- A good number of events
- Local multiplayer is great fun
- Commentary is decent in the campaign…
- …but is absolutely dire outside of it.
- Casual players will likely struggle with the controls
- A few events are a bit shoddy
There’s been no shortage of sports to watch on TV this Summer, we’ve already had Euro 2012 and Wimbledon, and in just a few weeks’ time the London 2012 Olympics finally begins. Of course, with every major sporting event that comes along there’s always a video game adaption being made by someone somewhere to cash in on the excitement and hype surrounding the event, and the London 2012 Olympics is no exception.
Eurocom developed the last official video game of the Olympics, which was Beijing 2008 in…well…2008, whilst SEGA published the title. This time around, however, SEGA have taken on both publishing and development duties. They’re certainly experienced candidates for the job having handled the various Mario and Sonic Olympic titles in recent years, but the question is, are they up to the challenge of creating a deeper, much more realistic Olympics video game?
First off, let’s just get this out of the way: London 2012 is a mini-game compilation through and through. There’s no in-depth, open-world, fifteen-hour campaign here (and to be honest, you’d have to be a tad on the thick side to think that there was), it’s a few dozen mini-games packaged together that mostly involve bashing the A (Xbox 360) or X (PS3) button rhythmically to win. Now that may make the game sound about as exhilarating as a Coronation Street video game (oh, wait), but surprisingly, it’s actually quite fun.
Similar to Nintendo’s Mario Party series, the mini-games (referred to as ‘events’ in-game) are generally very simple in nature, but that doesn’t necessarily mean that winning gold medals is a walk in the park; especially on the higher difficulty levels. Events are mostly easy to learn with each featuring a brief tutorial which teaches you everything you need to know, but will take a while to master. Not so much that the game becomes frustrating or stops being fun, however, you never feel at any point like you can’t possibly win the gold medal in an event but it can often be a fair challenge to obtain it. Which is how it should be, really, so SEGA can certainly be commended for balancing the game so well.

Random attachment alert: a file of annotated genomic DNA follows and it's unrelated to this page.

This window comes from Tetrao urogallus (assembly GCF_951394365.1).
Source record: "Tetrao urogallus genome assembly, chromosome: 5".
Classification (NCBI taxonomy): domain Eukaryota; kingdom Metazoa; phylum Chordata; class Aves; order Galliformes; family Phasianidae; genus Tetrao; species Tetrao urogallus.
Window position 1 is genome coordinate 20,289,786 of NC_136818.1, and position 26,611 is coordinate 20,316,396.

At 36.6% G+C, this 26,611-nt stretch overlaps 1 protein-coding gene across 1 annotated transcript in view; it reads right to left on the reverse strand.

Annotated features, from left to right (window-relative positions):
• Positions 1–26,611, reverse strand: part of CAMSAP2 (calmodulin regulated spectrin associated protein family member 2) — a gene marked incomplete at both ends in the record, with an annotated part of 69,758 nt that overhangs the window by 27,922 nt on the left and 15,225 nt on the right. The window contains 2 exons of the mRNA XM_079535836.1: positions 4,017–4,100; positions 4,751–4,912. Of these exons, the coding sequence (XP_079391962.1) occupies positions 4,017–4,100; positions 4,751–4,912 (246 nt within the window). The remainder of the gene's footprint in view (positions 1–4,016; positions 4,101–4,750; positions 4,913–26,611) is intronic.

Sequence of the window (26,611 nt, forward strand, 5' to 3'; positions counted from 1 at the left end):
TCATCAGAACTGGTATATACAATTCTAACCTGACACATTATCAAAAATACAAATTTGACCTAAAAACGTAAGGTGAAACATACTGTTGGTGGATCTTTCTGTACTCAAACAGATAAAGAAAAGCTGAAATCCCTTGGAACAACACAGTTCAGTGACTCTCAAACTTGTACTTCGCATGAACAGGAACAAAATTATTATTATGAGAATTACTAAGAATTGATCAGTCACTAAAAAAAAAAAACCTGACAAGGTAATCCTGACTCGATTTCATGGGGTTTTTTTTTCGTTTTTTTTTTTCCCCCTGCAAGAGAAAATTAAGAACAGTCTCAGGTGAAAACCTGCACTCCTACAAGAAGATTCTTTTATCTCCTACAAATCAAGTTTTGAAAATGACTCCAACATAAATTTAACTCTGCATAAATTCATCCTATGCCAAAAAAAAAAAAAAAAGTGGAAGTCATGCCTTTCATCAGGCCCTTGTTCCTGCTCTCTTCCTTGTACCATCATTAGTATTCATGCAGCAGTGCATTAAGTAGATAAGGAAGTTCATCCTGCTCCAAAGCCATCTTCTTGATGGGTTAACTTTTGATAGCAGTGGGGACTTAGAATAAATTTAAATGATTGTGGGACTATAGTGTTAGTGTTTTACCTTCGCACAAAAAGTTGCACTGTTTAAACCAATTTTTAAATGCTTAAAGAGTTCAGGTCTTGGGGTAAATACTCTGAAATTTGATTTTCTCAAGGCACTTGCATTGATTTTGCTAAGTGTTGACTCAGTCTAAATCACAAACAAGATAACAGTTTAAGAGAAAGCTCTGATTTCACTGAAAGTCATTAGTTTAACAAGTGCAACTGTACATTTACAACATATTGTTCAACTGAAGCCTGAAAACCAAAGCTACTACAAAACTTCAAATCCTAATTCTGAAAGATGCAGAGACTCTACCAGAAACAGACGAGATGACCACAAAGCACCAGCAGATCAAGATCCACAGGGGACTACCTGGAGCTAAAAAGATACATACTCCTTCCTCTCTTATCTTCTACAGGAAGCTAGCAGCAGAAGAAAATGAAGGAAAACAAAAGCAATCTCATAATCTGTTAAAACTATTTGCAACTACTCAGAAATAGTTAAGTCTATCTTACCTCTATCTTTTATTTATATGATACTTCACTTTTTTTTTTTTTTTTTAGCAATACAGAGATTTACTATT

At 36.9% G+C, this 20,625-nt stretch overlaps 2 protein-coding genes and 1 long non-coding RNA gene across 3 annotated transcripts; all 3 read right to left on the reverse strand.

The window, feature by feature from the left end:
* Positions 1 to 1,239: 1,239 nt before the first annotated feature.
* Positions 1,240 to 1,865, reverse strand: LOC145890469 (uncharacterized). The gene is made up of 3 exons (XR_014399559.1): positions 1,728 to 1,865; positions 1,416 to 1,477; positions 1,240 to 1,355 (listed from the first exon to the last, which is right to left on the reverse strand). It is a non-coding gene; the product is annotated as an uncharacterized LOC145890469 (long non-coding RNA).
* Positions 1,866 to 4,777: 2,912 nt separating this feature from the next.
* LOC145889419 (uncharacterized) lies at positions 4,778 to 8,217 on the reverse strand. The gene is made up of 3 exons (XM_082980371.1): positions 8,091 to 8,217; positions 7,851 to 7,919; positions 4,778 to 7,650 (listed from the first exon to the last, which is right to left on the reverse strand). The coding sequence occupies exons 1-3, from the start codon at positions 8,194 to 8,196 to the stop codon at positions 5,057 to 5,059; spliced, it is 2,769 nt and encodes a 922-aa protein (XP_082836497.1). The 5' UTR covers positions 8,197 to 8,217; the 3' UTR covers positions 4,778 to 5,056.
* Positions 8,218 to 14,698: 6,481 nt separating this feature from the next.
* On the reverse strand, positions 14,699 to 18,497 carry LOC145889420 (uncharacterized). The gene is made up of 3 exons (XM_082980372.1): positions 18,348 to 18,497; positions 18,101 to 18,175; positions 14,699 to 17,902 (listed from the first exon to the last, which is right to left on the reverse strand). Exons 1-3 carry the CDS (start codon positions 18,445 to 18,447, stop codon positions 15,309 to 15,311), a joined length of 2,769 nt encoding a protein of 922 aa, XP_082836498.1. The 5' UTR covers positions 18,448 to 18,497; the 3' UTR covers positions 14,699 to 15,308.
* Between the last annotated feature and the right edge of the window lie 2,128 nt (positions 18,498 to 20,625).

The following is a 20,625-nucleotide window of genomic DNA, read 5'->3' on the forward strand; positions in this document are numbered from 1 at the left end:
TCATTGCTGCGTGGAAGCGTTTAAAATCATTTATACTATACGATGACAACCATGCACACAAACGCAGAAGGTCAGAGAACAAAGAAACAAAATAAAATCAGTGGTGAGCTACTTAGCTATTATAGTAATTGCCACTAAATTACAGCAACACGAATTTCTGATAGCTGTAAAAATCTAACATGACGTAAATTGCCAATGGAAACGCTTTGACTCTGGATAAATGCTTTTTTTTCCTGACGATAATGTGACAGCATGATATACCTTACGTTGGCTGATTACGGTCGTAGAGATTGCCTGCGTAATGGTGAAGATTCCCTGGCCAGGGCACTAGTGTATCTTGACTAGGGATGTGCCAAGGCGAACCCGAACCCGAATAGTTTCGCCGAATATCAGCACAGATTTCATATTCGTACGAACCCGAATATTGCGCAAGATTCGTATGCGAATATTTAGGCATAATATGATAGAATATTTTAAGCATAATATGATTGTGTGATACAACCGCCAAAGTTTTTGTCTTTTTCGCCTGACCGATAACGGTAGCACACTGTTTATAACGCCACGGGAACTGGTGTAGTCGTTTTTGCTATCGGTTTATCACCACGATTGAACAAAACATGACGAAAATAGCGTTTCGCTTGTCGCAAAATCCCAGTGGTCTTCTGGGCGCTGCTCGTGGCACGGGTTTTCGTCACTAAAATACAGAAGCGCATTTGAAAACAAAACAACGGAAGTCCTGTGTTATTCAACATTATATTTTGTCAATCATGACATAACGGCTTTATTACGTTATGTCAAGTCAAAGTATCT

Highlights of the game’s 40-odd events has to be the fantastic Keirin, Weightlifting, Discus Throw, 25m Rapid Fire Pistol, Archery and the Kayak Slalom. These events are what will keep you coming back to the game the most as you attempt to beat the world record in each (I actually managed to beat the world record in the Discus Throw!). Lowlights in terms of events have to be the various Diving events, which involve doing nothing except tapping two or three buttons at different points in the dive, and Table Tennis, which has some occasionally dodgy hit detection and is extremely sluggish in terms of moving your player around your side of the table. Overall though, most of the events play just fine.
There are four main game modes in London 2012: Olympic Games, Events Play, Party Play and Online Play. Olympic Games is essentially the game’s ‘story mode’, allowing you to select a country to represent and play through the full two weeks or so of the London 2012 Olympics. Obviously you don’t play every single event that’ll be going on during the real Olympics, because that would take ages, so the game allows you to pick two events for each day, which includes both the qualifiers and finals. The winner at the end is the country with the most gold medals.